Book Review: Wayfinder by C.E. Murphy

Wayfinder by C.E. Murphy is the follow up to Truthseeker, and concludes the story. The heart of the plot lays with Lara Jansen, a woman with the ability to tell the difference between truth and lies, even the little white lies that we tell in polite society. Lara is now caught up in the civil war in the Barrow-lands and surrounded by magic and those that have mastered using their words in such a way that they do not lie, but are not speaking the truth either. If you have not read Truthseeker, there is a brief introduction to the world and story, but I highly suggest reading both books. I liked the little reminders of the earlier story, since it seems like it has been far too long since I read Murphy’s work.

In Wayfinder, we pick up the story right as Truthseeker has left off. Lara is only sure of one thing, that she loves Dafydd ap Caerwyn.  The faerie prince might have been the one that initially got her involved in the danger and intrigue that currently surrounds her, but she has a mission and will see it through to the end. Now Dafydd is missing and the Barrow-lands are closer than ever to imploding. Lara needs to harness the perilous magic of the staff and her own truth seeking skill to discover the truth behind the division of the faerie world, and put it to rights if possible. Finding missing friends and surviving a series of perilous trials along the way keeps Lara, her companions and readers on their toes. Deception, danger and discovery are the key elements that keep the story going, and just when readers might think they have it all figured out, and that Lara and her friends are out of danger, new twists and conflicts arise until the very last page.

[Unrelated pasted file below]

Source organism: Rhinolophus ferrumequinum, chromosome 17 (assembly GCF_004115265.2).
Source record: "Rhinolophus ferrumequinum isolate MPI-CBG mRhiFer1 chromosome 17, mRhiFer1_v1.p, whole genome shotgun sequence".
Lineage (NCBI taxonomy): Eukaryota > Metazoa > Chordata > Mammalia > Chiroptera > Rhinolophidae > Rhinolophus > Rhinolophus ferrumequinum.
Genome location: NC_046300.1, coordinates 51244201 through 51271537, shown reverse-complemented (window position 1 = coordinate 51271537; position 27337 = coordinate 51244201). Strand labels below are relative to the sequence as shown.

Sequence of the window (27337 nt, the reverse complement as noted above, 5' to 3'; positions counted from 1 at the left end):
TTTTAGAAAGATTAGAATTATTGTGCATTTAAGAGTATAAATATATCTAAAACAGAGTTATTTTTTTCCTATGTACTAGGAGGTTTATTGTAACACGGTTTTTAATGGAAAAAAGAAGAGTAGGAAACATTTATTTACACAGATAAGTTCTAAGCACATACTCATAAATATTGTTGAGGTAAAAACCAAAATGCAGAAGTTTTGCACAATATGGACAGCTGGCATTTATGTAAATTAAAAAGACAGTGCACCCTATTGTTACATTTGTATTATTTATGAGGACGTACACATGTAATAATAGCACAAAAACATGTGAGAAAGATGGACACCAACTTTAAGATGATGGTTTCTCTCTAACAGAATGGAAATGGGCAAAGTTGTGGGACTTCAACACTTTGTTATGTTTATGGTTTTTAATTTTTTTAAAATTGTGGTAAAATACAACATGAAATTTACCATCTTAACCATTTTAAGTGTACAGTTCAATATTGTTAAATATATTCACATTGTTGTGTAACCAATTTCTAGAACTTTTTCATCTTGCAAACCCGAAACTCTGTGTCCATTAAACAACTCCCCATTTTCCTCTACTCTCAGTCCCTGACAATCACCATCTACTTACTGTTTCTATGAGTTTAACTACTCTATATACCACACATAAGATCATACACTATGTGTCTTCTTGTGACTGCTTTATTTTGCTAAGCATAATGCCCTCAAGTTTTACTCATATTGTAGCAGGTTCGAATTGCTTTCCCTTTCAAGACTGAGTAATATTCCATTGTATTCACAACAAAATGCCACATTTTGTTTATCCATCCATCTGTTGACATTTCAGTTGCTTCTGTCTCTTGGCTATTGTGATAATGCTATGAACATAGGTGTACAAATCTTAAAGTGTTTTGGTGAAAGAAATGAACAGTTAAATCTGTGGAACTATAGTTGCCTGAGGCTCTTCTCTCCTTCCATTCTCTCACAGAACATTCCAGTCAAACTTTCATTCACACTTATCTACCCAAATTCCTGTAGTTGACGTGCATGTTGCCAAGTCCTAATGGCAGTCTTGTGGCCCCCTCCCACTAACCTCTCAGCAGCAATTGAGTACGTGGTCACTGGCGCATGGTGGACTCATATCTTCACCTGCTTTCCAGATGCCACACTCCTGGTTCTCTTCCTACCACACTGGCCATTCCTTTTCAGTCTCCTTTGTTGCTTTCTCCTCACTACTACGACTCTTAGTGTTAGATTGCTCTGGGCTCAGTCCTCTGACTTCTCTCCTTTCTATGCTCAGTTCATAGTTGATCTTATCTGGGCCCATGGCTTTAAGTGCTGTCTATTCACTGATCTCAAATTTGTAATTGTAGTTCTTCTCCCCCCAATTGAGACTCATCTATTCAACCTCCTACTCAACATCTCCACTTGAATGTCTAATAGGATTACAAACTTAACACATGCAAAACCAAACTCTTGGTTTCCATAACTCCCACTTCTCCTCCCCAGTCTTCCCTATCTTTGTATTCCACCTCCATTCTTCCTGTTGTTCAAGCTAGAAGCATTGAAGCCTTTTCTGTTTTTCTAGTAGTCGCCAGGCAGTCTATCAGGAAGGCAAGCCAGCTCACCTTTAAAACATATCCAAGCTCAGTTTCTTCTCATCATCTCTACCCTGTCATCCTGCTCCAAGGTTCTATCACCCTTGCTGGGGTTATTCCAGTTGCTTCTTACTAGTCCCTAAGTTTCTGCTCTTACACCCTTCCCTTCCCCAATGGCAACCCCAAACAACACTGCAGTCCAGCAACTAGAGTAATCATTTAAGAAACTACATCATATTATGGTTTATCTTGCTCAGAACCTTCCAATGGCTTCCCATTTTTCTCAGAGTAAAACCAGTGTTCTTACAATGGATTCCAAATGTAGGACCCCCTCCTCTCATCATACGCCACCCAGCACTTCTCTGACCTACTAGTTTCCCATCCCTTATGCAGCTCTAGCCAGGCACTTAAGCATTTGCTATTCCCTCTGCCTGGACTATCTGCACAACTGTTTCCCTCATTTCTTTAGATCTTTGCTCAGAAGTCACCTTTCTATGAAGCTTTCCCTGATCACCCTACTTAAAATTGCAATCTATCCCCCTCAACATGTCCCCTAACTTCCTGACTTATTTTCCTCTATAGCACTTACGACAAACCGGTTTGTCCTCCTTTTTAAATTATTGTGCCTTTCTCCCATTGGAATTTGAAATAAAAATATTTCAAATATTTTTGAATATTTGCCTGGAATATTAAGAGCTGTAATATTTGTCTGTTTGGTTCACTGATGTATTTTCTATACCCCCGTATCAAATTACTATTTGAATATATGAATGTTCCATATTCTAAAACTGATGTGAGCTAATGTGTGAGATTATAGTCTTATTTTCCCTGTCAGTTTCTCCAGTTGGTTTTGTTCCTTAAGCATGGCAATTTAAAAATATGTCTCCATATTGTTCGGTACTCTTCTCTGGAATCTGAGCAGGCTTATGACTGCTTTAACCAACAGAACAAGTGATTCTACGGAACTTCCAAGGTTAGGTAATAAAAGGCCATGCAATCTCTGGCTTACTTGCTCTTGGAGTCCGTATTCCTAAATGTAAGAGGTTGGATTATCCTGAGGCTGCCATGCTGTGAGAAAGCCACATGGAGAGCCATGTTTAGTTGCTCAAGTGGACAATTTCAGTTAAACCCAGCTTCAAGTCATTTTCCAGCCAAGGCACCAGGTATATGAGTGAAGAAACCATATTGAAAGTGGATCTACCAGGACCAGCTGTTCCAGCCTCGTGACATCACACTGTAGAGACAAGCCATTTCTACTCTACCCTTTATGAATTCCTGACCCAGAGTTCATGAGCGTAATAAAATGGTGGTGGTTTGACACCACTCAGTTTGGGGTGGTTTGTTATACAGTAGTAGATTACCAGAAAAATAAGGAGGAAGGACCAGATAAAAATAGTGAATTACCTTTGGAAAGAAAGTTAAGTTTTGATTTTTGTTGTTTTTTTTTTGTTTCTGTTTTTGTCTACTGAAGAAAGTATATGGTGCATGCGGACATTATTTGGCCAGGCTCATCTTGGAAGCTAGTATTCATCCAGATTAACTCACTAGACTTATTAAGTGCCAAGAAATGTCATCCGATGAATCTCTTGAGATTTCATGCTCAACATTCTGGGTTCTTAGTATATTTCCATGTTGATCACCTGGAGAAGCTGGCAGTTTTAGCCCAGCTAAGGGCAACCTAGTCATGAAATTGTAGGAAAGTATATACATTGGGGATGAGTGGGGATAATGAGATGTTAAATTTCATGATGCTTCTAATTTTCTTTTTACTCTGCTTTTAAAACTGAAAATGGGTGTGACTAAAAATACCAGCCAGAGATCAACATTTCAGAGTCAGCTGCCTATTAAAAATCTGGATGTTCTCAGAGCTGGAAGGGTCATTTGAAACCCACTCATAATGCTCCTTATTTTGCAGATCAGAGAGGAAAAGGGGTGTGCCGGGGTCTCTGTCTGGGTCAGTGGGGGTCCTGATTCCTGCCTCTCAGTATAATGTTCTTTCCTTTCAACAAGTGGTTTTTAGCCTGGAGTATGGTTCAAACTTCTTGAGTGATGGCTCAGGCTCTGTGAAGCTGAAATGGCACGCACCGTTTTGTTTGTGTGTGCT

Wayfinder offers readers a world that is as complex and layered as the characters and their motivations. The use of magic and music was done very well, and as someone that loves music, it added an extra element of interest to the story. Thus far, I have greatly enjoyed all of the urban fantasy Murphy has written, and I honestly think that Wayfinder might be the best I have seen from her yet. My only regret is that I did not get a chance to read the galley earlier; I really could have used such a great read a few weeks ago. If you like urban fantasy that uses Celtic mythology and complex stories that draw you into new worlds then I highly suggest picking up Truthseeker and then Wayfinder and enjoy.
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